In the fall of 2017 we submitted our initiative, and received the official Title & Summary in December.
We are currently gathering signatures to enable the measure to qualify for the ballot.
In terms of financial support: I funded the cost of research and drafting the initiative, which includes the legal work, Mary’s salary, our polling, and all the consultants we’ve hired at various points to help us submit the measure to the Attorney General. I have also funded the signature gathering thus far, though since we have launched our website we have begun to receive donations (thank you!).
I have taken no money from anyone to help support this effort. I don’t work in technology, and this is in no way a business venture for me. I am a real estate developer, and I am certainly not doing this for any financial gain. But while this venture is a bit daunting (taking on the largest corporations on the planet, I mean), we are convinced Californians will support this initiative in November.
Facebook, Google, Comcast, AT&T and Verizon have contributed over $1M to a PAC set up to oppose us, and we have heard that there is a $100 million campaign lined up against this measure. While I have been very fortunate in life, I am not a billionaire, and can’t possibly compete financially with the wealthiest corporations in the history of the world, Google and Facebook, by spending $100 million.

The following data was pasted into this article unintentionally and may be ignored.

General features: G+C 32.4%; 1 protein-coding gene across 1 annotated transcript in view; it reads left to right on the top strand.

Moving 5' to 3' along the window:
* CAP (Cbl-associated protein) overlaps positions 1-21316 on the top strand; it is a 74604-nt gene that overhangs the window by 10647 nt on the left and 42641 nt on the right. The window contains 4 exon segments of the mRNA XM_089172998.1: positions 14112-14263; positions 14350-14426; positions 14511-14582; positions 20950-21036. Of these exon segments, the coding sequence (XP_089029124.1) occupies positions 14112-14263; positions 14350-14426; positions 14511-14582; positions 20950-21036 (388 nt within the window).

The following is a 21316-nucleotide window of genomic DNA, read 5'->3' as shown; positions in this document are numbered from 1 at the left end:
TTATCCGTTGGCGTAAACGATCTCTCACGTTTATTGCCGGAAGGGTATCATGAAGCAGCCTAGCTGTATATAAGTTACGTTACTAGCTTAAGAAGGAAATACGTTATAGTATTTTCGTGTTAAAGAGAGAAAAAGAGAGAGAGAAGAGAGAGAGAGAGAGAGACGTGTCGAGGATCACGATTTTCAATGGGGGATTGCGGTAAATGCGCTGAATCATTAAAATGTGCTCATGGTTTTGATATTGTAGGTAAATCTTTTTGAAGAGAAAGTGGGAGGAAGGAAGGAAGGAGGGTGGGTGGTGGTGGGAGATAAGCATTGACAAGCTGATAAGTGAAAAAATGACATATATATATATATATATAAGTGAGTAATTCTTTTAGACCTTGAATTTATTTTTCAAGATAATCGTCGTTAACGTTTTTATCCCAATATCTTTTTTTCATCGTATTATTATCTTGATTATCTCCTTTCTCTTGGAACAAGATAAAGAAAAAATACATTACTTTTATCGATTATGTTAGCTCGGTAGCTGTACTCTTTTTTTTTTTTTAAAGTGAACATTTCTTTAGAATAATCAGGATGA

Luckily, we don’t think we need to spend $100 million, since this issue resonates so strongly with Californians, and polls so well. But we do need to raise as much as we can, to get our message out in this great state. So, if you could see your way to donating to our cause, we would be really, really grateful.
At the end of the day, we believe wholeheartedly in California: it’s still, to us, the land of opportunity and innovation, and the land where American culture originates, a culture that depends on freedom and independence.
That freedom and independence seems under siege now, to us, in a world where one corporation can share highly personal information about tens of millions of users, thus possibly swaying an election. We think everyone should get a choice about how their personal data is being used, and that to a certain extent, democracy depends on that choice. We think everyone deserves to have their personal information protected, so that the bane of identity theft is minimized.
We know if we can get this done in California, it will sweep the nation—and we know that’s why Big Tech is willing to spend almost anything to defeat it.